The U.S. Department of Justice ("DOJ") and U.S. Securities and Exchange Commission ("SEC") continue to reevaluate and adapt their approach to FCPA enforcement. Specifically, recent months have provided insight to the DOJ and SEC's expanded approach to enforcement, including the exploration of new techniques and utilization of resources aimed at gathering a broad spectrum of information.
The DOJ and SEC appear to be directing increased attention to the demand side of improper payments. As part of this focus, the DOJ continues to pursue the extradition of Juthamas Siriwan, the former governor of the Thailand Tourism Authority, and her daughter in connection with allegedly accepting improper payments. Information disclosed this quarter also shows that U.S. authorities are committed to seizing any assets of foreign officials that are the proceeds of corruption through the DOJ's Kleptocracy Asset Recovery Initiative. In July, U.S. District Court Judge Lamberth of the District of Columbia unsealed a restraining order issued to protect U.S.-based assets of a former Nigerian official. The order prohibits the former Nigerian governor, James Onanefe Ibori, and his solicitor, Bhadresh Gohil, from disposing of or using any property or funds located in the United States until related criminal proceedings in the United Kingdom are concluded.
FCPA-related activity this quarter also reflects that authorities are using a number of new investigatory techniques. In August, the SEC voted in favor of requiring American oil and mining companies to disclose taxes and other fees paid to foreign governments. At this early stage, it is hard to predict how onerous the measure will be or how the SEC will design specific provisions to address FCPA-related concerns, if it chooses to do so.
Additionally, the SEC is seeking to obtain company audit papers from accounting firms. The Chinese branches of the Big Four accounting firms (Deloitte, Ernst & Young, KPMG, and PricewaterhouseCoopers) continue to confront the SEC's attempts to access audit documents prepared for Chinese companies listed on American stock exchanges. From a FCPA perspective, this ongoing dispute may create another resource that U.S. authorities can use to obtain evidence related to possible improper payments abroad.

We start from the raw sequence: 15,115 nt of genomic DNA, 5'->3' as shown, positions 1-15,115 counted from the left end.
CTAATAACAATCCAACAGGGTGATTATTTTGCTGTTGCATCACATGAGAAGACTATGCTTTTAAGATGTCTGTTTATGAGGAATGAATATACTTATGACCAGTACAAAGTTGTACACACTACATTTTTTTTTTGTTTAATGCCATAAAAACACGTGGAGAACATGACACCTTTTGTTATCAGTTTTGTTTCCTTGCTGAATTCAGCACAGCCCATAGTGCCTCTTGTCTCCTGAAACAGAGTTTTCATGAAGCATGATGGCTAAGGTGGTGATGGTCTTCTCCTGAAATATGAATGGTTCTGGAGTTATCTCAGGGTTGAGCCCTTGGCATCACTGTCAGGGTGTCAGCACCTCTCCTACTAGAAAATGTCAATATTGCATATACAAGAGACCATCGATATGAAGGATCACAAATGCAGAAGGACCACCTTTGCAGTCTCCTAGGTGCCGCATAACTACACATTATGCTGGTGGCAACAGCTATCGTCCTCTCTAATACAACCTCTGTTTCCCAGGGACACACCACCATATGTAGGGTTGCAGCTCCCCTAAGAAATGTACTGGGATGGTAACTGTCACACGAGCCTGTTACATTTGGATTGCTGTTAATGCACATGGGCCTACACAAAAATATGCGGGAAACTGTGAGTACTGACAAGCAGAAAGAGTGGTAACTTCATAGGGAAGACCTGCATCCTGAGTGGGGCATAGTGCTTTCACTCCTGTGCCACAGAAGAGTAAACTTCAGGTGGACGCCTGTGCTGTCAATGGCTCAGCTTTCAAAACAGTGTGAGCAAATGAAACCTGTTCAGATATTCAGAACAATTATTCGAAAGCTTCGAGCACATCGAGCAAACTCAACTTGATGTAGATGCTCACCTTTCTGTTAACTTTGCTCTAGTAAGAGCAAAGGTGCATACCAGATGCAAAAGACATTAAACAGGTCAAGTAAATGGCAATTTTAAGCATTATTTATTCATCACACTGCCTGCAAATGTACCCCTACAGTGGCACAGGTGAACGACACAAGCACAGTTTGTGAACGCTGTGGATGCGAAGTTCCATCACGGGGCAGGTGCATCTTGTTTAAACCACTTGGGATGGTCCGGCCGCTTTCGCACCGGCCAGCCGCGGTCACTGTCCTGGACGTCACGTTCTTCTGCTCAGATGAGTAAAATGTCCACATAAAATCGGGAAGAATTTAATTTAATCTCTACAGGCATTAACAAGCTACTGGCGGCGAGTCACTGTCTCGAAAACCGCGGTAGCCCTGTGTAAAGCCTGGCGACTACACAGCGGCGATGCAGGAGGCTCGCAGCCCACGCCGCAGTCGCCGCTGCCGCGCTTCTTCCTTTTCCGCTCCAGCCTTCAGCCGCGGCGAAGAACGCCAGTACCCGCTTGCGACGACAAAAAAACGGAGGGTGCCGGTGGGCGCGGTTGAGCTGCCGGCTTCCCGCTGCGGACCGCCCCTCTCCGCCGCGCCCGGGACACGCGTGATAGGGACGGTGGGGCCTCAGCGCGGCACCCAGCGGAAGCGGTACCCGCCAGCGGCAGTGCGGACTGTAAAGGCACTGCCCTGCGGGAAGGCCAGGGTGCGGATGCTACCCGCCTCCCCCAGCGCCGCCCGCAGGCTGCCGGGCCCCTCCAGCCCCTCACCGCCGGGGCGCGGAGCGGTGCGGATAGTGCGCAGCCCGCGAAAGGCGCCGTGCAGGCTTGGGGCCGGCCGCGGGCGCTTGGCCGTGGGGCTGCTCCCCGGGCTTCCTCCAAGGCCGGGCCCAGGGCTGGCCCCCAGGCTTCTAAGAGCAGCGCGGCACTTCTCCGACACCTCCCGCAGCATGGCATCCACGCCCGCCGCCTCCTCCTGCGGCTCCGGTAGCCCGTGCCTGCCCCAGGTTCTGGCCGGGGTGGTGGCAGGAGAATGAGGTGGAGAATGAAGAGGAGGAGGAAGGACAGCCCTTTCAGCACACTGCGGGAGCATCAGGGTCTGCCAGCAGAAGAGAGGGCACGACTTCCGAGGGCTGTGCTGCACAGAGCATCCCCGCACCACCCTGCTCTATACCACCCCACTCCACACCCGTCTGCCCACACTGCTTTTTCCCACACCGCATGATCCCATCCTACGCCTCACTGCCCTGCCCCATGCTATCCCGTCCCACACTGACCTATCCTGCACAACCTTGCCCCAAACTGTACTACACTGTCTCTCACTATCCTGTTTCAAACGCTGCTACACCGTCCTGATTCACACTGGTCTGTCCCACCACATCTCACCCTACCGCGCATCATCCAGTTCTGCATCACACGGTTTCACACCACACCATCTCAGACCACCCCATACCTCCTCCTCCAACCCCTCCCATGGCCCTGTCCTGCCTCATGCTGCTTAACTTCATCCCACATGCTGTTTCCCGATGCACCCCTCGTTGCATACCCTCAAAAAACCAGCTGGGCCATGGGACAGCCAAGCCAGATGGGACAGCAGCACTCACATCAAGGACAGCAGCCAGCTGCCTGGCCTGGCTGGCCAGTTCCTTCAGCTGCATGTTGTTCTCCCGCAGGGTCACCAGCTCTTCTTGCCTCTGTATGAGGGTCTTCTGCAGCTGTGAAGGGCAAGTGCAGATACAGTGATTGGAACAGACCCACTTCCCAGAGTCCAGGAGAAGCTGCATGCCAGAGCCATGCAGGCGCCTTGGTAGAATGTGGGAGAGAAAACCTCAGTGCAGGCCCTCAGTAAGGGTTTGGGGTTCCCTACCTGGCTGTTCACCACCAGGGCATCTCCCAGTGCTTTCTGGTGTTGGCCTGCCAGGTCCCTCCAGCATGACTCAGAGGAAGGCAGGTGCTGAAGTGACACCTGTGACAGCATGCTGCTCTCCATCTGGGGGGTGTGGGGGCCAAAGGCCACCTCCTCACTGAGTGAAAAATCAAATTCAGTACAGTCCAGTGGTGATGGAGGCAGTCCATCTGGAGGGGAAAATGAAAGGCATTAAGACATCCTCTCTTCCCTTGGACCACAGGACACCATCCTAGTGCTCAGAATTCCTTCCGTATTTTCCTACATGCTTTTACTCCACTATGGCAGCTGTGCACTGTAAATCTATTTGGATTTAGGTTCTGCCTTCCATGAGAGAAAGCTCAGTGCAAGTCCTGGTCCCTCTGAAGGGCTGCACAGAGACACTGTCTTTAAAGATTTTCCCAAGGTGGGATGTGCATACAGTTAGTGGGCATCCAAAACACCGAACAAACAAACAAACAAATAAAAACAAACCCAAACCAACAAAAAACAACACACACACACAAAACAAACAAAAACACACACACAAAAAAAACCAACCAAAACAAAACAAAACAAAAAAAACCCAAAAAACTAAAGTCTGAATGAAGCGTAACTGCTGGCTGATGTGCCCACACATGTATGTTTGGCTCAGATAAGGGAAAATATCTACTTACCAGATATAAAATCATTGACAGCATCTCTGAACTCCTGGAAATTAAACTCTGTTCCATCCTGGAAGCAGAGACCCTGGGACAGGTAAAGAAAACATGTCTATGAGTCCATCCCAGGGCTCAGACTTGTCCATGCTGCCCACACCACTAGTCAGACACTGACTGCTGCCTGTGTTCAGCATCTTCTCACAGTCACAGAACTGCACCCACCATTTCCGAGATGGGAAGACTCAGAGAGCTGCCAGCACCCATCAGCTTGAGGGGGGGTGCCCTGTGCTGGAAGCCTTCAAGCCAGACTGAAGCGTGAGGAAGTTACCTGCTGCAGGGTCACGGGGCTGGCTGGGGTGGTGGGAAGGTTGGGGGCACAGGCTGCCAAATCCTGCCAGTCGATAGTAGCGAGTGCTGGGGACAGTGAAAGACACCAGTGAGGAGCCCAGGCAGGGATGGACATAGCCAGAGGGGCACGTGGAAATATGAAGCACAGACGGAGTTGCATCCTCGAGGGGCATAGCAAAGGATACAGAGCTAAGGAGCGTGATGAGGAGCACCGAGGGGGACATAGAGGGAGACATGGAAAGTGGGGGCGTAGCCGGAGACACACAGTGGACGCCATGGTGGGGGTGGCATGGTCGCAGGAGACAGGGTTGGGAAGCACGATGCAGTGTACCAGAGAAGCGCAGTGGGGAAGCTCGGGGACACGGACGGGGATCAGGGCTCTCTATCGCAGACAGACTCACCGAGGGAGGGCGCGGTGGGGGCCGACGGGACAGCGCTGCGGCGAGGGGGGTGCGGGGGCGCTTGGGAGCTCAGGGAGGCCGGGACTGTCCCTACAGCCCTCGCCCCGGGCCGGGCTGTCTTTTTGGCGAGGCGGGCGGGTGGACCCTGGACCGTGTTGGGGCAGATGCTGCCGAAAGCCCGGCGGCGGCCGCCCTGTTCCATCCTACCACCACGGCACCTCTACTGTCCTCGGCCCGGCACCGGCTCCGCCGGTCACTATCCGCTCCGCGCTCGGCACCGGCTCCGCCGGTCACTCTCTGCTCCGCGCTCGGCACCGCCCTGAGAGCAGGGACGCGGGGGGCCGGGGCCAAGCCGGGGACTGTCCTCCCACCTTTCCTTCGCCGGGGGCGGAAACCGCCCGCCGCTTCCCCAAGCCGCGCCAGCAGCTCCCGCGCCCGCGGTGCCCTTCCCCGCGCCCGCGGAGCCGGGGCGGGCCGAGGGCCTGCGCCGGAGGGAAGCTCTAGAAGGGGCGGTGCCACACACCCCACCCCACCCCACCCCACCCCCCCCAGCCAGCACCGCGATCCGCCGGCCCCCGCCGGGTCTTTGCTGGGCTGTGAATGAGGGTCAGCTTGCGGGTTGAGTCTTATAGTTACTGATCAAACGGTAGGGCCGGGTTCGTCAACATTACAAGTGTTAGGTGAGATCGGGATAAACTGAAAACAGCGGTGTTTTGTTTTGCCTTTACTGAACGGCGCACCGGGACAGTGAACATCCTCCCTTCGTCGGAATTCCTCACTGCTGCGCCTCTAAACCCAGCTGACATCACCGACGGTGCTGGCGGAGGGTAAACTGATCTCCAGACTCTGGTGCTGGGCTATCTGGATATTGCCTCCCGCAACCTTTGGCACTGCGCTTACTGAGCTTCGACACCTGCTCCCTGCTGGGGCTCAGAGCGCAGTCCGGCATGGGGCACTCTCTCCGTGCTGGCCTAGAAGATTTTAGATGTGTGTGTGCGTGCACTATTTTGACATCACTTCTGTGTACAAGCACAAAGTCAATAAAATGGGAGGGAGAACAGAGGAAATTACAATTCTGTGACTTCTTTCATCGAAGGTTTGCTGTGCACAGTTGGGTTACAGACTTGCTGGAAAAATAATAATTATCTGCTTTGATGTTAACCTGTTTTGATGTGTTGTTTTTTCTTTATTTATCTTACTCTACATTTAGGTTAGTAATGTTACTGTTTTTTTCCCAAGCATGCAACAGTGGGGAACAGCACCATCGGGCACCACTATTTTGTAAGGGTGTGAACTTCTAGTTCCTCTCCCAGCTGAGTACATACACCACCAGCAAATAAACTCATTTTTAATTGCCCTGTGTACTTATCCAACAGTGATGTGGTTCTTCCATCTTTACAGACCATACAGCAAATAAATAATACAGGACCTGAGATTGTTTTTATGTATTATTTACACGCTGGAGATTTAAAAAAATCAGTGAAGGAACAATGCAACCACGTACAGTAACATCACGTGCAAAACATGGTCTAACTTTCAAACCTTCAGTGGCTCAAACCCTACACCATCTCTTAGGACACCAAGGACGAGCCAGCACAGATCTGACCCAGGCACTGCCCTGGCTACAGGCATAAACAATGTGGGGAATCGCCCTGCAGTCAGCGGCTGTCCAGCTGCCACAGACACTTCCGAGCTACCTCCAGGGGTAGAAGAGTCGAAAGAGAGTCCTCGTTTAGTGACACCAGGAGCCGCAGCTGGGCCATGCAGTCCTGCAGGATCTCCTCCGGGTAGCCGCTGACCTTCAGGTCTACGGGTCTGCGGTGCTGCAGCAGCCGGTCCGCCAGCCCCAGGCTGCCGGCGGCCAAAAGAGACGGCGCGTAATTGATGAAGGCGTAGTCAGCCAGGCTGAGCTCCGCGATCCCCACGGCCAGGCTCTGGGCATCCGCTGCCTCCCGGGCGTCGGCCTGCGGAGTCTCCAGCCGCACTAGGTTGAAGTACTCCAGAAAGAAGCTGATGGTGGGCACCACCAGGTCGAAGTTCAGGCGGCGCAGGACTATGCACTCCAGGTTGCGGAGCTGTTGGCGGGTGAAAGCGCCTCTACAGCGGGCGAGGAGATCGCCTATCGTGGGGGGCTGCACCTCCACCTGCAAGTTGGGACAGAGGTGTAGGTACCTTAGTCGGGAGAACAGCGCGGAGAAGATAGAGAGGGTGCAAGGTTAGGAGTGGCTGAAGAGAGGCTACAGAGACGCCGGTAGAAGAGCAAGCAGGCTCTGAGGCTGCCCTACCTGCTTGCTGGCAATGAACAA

Summary of Recent Corporate Enforcement Actions
Orthofix International - Deferred Prosecution Agreement
On July 10, 2012, Orthofix International, a U.S.-based medical device company, reached an agreement with the DOJ and SEC to settle charges related to alleged improper payments made in Mexico. Orthofix agreed to pay a $2.22 million penalty and entered into a three-year deferred prosecution agreement ("DPA") to settle charges with the DOJ. Additionally, the company will pay $5.2 million to the SEC in disgorgement and pre-judgment interest to resolve related charges. The allegations stem from activities by Orthofix's Mexican subsidiary, Promeca S.A. de C.V. ("Promeca"). According to the SEC's civil complaint, Promeca made improper payments, internally referred to as "chocolates," to officials of the Mexican government-owned healthcare provider, Instituto Mexicano del Seguro Social ("IMSS"). The subsidiary also allegedly provided gifts, such as laptops, televisions, and vacation packages, in exchange for sales contracts at IMSS hospitals.
In June 2010, Orthofix voluntarily reported these issues to the DOJ and SEC after their discovery during a management review. In the DPA, the government noted the company's self-reporting and remedial measures, including the termination of the executives involved in the alleged activities, and the implementation of an enhanced compliance program. Likely as a result of these remedial efforts, neither the SEC nor DOJ required the appointment of an independent compliance monitor.
NORDAM Group Inc. - Non-Prosecution Agreement
On July 17, 2012, NORDAM Group Inc. ("NORDAM"), an aircraft maintenance, repair, and overhaul service provider based in Tulsa, Oklahoma, entered into a three-year, non-prosecution agreement ("NPA") with the DOJ and agreed to pay a $2 million penalty to resolve violations of the FCPA. NORDAM also agreed to cooperate with the DOJ to report periodically regarding its compliance efforts, and to continue to implement and enhance its compliance program.
According to the NPA, NORDAM, its subsidiaries, and its affiliates made improper payments to employees at Chinese state-owned airlines in order to secure contracts. To disguise the payments, employees of NORDAM's affiliates allegedly entered into sales representation agreements with fictitious entities, and then used the money from these fake agreements to make payments to the airline employees....